USDA Rural Development home loans came out from the shadows in 2009. What was once a little-known loan program is now an emerging powerhouse for thousands of prospective homeowners with moderate incomes and solid credit.
And that’s all the more reason why consumers considering a USDA home loan should act sooner rather than later in 2010.
In all, the USDA provided nearly 128,000 direct and guaranteed loans last year, about double the total for 2008. A good chunk of that increase was covered by funds from the American Recovery and Reinvestment Act.
USDA loans are usually tougher to qualify for than other government loans, but qualified borrowers can purchase homes in areas that meet the agency’s definition of “rural” without a down payment. Homeowners also don’t have to pay for private mortgage insurance.
Increased demand for these flexible loans put significant strain on the USDA’s 800 field offices, which, in turn, has triggered delays in agency approvals and closings for buyers nationwide, according to Real Estate Economy Watch.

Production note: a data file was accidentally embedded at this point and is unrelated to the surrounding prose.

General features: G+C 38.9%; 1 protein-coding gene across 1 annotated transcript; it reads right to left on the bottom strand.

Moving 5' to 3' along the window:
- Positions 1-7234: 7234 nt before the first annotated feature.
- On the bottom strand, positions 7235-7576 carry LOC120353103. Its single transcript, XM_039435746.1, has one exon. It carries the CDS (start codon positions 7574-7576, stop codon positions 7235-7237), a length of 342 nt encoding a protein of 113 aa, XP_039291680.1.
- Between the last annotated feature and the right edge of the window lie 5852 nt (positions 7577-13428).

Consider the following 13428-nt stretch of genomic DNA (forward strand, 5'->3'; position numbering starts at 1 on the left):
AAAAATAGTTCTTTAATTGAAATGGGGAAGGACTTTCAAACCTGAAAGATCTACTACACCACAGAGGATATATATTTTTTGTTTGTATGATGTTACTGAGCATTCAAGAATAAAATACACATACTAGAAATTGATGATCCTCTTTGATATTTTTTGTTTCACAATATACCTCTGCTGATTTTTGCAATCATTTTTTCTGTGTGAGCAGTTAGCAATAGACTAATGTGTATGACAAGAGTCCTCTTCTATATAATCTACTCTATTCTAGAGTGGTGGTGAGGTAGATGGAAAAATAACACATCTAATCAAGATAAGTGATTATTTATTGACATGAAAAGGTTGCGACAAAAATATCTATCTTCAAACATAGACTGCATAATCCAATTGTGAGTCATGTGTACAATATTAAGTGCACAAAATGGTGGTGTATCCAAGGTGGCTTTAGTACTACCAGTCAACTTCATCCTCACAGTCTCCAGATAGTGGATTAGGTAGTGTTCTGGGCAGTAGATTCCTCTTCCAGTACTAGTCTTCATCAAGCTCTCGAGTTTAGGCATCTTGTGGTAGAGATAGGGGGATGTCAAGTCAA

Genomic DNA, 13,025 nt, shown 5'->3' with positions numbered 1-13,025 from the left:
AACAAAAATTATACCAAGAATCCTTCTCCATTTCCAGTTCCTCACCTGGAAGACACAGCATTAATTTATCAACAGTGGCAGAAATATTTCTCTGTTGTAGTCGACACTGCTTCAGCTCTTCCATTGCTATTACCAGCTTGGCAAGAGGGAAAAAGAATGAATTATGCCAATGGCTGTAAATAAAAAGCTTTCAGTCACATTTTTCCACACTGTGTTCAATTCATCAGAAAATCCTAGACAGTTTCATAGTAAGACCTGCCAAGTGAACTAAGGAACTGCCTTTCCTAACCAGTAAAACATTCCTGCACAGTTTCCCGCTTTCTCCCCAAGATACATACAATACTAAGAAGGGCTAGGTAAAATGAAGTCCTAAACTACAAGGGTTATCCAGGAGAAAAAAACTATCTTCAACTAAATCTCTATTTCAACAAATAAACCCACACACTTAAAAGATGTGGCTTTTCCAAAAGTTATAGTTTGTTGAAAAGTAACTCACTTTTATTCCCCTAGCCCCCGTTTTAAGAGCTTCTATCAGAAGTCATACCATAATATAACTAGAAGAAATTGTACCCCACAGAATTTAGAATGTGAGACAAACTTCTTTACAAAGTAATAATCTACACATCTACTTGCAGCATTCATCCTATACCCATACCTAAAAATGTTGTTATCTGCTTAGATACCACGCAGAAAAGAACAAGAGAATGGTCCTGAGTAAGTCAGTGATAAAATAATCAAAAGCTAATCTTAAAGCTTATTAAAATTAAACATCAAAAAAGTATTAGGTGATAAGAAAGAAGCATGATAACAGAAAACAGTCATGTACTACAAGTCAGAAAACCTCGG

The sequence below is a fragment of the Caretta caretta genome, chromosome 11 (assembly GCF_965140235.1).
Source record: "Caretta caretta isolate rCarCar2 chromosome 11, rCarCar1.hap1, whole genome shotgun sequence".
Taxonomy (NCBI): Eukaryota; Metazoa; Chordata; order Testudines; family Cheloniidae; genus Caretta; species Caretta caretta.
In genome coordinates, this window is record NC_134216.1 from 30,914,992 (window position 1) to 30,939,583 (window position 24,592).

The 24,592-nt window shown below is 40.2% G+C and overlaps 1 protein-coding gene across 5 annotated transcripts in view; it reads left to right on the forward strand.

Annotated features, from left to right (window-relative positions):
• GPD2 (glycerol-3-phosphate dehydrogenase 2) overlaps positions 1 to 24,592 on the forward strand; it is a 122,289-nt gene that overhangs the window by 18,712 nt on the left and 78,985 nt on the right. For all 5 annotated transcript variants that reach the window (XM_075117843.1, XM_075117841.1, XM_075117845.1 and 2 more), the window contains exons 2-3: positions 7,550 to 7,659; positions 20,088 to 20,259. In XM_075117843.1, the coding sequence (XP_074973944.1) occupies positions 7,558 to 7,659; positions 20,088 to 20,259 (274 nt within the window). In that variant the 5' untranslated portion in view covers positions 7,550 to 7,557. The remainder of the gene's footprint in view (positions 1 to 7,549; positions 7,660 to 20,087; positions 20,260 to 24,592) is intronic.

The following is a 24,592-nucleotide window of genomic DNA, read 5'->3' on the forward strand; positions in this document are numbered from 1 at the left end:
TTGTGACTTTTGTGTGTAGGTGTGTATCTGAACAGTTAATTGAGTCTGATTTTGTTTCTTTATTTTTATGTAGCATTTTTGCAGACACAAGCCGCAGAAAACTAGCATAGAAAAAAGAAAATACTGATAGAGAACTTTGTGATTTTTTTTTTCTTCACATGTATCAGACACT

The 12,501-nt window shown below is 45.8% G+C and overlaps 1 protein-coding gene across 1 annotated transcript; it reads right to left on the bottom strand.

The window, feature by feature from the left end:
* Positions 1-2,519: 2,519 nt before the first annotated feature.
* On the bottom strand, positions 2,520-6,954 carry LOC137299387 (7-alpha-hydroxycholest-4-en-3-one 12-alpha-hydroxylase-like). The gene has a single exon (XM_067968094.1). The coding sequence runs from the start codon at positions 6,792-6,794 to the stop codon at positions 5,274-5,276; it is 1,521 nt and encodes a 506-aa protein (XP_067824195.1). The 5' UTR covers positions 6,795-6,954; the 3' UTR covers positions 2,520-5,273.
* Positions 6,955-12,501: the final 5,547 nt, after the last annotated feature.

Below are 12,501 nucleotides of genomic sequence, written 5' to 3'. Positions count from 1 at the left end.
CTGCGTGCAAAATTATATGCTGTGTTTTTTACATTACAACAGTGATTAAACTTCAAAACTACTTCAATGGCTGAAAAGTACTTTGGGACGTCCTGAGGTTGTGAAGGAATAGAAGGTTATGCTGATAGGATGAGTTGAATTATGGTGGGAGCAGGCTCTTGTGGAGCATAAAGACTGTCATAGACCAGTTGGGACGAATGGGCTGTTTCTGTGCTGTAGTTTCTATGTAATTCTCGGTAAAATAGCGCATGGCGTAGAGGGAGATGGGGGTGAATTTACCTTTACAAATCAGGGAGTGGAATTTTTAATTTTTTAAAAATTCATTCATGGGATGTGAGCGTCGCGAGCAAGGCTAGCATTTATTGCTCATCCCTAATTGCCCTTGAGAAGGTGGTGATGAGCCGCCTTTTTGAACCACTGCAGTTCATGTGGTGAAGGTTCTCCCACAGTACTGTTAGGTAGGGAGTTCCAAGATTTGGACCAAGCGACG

At the same time, there’s currently no extra stimulus funding in the works for 2010. Real Estate Economy Watch’s Steve Cook expects the USDA to burn through most of its loan funding by the end of the first quarter.
If you’ve been considering a USDA loan or looking at homes that might meet the agency’s rural requirements, now’s the time to contact your local USDA field office. Prospective buyers can also check with their local office to determine whether a property meets the program’s requirements.
While the program targets more rural and open areas, there are exceptions that allow qualified borrowers to purchase homes in cities with fewer than 25,000 residents.